What is the “Right” Amount of Grief?

Ordinary Grace

Ordinary Grace, a novel by William Kent Krueger, 2013 .  Atria/Simon & Schuster

 “He who learns must suffer.  And even in our sleep pain, which cannot forget, fails drop by drop upon the heart, until, in our own despair, against our will, comes wisdom through the awful grace of God.”  -Aeschylus (quoted in Ordinary Grace)

Semi-Spoiler Alert:  In this post, I will not reveal “whodunit,” but I will reveal one of the characters who is found dead in the middle of the novel.

In the early 1960s in New Bremen, a small town in Minnesota, nothing much ever happened—at least most of the time.   During one hot summer, however, several people died unexpectedly, some of them from foul play.   We learn about this town and these deaths in the novel Ordinary Grace, told from the perspective of 13-year old Frank Drum.  Frank is the son of Nathan, a preacher whose faith in God is unshakeable, and Ruth, a restless woman who wants more than her small-town life can give her.  Frank has a younger brother, Jake, and an older sister, Ariel. As the novel unfolds we learn more about the dynamics of this family and their interactions with other members of the small community.

Minnesota author William Kent Krueger is perhaps best-known for his mystery novels featuring detective Cork O’Connor, most of which are set in northern Minnesota.   Writing about murder, then, is nothing new to him.  However, Ordinary Grace is not a crime or mystery novel.   Figuring out who is responsible for the various deaths that occur this summer is only part of what this novel is about.  It is, more importantly, about how survivors respond to loss and how grief affects us all differently.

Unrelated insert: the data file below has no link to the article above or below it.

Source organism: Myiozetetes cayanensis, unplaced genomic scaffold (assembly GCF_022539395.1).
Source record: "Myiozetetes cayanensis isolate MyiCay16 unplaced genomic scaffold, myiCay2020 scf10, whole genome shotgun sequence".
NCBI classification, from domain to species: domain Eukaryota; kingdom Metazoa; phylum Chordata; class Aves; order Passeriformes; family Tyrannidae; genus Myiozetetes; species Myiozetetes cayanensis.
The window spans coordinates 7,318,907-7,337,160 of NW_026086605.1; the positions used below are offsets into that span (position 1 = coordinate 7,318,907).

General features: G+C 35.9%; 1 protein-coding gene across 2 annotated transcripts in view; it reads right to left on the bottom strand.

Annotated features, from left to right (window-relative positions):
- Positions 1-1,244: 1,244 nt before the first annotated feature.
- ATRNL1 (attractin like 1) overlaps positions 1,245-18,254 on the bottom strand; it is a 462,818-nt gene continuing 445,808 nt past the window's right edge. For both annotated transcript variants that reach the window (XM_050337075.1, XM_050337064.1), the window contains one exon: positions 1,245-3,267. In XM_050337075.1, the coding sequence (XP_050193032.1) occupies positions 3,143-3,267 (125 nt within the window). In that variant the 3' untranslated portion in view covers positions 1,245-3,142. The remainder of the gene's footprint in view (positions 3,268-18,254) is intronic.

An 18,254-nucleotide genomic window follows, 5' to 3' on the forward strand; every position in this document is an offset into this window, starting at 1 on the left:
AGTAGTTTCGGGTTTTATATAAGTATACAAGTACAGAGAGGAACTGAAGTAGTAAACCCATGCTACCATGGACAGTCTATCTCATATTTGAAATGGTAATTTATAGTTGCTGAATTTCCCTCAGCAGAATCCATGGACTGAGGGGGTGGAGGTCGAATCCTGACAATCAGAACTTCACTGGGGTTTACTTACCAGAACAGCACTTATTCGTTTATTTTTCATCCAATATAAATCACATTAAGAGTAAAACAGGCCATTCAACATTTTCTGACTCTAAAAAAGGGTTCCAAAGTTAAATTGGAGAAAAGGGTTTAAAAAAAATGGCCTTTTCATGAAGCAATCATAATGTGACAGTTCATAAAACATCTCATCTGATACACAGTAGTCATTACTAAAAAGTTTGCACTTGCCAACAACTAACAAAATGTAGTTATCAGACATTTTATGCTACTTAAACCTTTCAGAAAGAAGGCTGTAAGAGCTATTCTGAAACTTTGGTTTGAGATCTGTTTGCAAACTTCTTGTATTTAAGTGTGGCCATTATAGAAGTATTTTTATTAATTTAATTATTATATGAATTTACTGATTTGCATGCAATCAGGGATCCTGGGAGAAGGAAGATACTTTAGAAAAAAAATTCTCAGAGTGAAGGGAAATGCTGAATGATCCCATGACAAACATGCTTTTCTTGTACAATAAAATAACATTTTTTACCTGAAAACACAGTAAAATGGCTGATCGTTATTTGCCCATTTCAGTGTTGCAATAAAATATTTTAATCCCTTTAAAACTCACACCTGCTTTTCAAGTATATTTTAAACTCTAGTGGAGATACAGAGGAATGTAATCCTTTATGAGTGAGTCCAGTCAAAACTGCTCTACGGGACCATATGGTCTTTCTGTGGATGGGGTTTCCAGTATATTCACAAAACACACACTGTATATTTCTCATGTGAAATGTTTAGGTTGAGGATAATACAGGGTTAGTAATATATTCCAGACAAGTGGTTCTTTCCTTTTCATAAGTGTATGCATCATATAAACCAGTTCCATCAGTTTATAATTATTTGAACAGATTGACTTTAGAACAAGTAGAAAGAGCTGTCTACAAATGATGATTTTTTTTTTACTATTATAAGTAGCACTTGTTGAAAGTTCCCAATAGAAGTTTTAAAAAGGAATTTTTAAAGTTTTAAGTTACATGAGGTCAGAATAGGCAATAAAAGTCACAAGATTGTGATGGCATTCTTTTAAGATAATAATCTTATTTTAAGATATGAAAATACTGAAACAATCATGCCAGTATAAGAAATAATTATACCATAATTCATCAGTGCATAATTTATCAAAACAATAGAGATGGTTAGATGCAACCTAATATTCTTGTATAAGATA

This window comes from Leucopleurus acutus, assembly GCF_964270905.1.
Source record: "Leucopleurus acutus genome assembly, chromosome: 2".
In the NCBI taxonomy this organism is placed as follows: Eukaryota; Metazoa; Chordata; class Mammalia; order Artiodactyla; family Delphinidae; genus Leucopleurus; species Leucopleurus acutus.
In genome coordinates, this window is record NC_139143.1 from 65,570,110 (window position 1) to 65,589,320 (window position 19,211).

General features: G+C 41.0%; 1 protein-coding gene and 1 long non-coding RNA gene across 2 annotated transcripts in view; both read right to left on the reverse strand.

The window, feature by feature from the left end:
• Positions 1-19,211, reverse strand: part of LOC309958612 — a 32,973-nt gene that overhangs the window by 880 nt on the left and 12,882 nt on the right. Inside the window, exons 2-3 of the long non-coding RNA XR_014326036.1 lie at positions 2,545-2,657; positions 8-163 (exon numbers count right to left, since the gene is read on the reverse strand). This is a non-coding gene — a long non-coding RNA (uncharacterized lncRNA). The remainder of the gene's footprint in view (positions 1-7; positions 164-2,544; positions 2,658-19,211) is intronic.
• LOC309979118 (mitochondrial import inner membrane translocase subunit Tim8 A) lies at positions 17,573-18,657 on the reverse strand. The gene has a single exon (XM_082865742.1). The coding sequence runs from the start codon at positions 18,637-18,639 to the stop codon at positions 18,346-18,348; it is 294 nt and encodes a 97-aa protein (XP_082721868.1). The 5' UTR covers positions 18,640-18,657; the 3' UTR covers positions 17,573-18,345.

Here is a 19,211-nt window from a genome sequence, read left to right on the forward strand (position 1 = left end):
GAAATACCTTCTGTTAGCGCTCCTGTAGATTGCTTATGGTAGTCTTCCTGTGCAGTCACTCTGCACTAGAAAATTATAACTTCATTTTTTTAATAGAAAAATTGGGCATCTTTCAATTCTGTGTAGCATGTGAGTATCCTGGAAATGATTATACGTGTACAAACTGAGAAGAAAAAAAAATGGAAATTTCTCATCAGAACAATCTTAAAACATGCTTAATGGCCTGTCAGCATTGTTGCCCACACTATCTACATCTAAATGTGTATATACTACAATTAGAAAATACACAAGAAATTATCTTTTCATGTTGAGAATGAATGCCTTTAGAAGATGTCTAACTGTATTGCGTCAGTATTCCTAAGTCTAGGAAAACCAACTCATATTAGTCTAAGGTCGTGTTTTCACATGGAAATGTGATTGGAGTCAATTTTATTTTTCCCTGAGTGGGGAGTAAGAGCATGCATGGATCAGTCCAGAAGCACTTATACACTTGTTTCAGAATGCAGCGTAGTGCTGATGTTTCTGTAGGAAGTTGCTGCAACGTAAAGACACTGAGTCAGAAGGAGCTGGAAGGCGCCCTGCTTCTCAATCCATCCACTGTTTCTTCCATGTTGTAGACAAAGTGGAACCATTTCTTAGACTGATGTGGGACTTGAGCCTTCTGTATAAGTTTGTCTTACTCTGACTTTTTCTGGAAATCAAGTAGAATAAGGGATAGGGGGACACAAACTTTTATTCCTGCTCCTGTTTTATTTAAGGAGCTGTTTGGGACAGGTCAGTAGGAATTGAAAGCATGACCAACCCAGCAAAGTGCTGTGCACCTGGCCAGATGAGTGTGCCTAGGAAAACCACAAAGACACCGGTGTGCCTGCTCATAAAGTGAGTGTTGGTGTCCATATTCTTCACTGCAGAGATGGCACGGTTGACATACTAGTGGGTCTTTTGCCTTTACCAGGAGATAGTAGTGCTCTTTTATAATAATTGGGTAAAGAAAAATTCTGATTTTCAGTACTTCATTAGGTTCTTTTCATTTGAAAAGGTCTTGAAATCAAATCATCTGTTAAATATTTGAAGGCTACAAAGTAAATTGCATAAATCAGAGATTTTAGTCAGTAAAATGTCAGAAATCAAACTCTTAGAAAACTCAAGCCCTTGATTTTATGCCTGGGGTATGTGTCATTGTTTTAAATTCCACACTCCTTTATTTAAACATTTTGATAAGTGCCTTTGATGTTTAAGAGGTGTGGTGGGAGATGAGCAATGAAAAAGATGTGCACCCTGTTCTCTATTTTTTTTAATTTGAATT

William Kent Krueger by Tony Nelson
William Kent Krueger by Tony Nelson

This question of loss comes to the fore midway through the novel when we find out that one of the people found dead is Ariel, the beloved daughter of Nathan and Ariel.   It is one thing for a pastor to minister to other people who are suffering.  It is quite another thing when this pastor has to grapple with his own devastating loss.   As Nathan and his wife attempt to come to terms with the murder of their daughter, readers see how differently the husband and wife respond to their loss.  Their reactions are so different, in fact, that their marriage nearly founders upon the rocks of their grief.

Despite the horror of losing his young daughter, Nathan never for a moment falters in his Christian faith.  This is not to say that he does not grieve for Ariel; of course he does.  His soul, however, is not tormented to anywhere near the extent his wife’s is.  Far from being comforted by her husband’s faith, she is, in fact, enraged by it.

In one scene, for example, Ruth expresses her despair to Frank by saying, “There is no God to care about us.  We’ve got only ourselves and each other. . . . But your father, Frankie, he cares more about God than he does about us.  And to me that’s like saying he cares more about the air and I hate him for that.”  (224)

This scene, I think, beautifully encapsulates one of the core conflicts of this book.  Not only does Ruth not share her husband’s faith in God, she actively resents it.  She cannot understand why Nathan is not as shattered and full of rage as she is.  It appears to her that he simply does not love her or their child as much as he should.  She mistakes spiritual peace for indifference.